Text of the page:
Engstrom Case Study In The Workplace

Workplace Overview
After gaining an understanding of the Engstrom Case Study and formulating ways to implement human behavioral theories to resolve this issues presented, it is now plausible to apply such data to the organizational issues of other forms of businesses. The Bronx House Community Center (2016) is a non- profit organization that has served Bronx locals since its inception in 1911. This business, while small in comparison to Engstrom (employee-wise and fiscally), is made up of eleven separate programs through which the community is served. Some of these programs include universal pre-k, summer day camp, swimming and athletic classes, a performing arts school, and several programs serving older adults, such as its Holocaust Survivors
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The impacts of this issue could be considered cancerous to the delicate structure of a non-profit like Bronx House. On a practical level, courses had to be cut short because of lack of materials to run them. This caused emotional distress to both clients and consultants alike. The culture of Bronx House relies heavily upon the staff’s ability to be perceived as willing and able to serve the clients. Consultants who were unable to steadily run a course were considered uncommitted and a reflection of the offices attitudes towards the clients as a whole. Clients who don’t like the program won’t pay for a membership, effectively causing extra strain on the …show more content…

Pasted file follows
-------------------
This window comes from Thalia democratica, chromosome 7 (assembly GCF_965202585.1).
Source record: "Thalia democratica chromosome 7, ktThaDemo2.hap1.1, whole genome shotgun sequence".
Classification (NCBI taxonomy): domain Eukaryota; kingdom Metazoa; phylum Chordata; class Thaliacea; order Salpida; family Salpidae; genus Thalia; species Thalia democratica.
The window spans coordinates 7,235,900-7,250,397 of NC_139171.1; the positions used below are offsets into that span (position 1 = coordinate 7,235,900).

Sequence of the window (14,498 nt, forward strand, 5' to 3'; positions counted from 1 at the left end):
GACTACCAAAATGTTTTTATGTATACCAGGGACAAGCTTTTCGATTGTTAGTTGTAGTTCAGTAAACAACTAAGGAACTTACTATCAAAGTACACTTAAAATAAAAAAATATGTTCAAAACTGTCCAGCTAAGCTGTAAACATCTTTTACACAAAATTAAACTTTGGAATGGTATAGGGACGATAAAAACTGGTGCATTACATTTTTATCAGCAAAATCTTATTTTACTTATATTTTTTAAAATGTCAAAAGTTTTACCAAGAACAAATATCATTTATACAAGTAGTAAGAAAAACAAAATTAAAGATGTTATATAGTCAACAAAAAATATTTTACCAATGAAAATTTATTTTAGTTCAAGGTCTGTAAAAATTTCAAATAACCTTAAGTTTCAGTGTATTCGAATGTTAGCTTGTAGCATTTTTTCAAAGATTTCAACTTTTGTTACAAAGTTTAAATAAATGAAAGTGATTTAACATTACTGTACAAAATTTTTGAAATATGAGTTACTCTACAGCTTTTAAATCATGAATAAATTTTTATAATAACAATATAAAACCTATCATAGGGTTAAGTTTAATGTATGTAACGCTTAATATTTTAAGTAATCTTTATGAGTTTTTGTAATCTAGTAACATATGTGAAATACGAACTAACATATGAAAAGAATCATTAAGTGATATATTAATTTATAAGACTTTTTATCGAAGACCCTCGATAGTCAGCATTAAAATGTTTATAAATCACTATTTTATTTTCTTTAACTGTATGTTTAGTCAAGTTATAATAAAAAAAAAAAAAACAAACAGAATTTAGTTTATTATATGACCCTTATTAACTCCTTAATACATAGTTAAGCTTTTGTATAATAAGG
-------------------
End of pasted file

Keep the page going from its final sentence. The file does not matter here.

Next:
While other issues were caused by a lack of communication, the problem here was miscommunication. Monthly welcome meetings between staff and new clients failed to outline the mealtime requirements for participating individuals They were told that they were welcome to come and eat between 12 o’clock and 1 o’clock in the cafeteria during weekdays. The assumption was, they could come in at any time within that framework and get their meal. However, NYCDOH (2016) food protection standards require food to be served at 141 degrees Fahrenheit or above or chilled to 41 degrees or below to avoid contamination and the biological ‘danger zone’ (when bacteria can proliferate). At Bronx House, there is no way to preserve food, since it comes in from off site, so food workers try and serve it all within a half-hour time frame (12-12:30pm).
Geimer articulates through her data how faulty information is one of the main reasons that inter-organizational meetings fail to fulfill their purpose, which is to advocate clear and positive communication between separate sectors (Geimer et al., 2015, p. 2022). The potential results can be a continual lack of trust for the management of Bronx House and a deduction in participants in the food program. This produces an overall negative effect on the staff/client culture of Bronx House, undermining the organizations goal, which is

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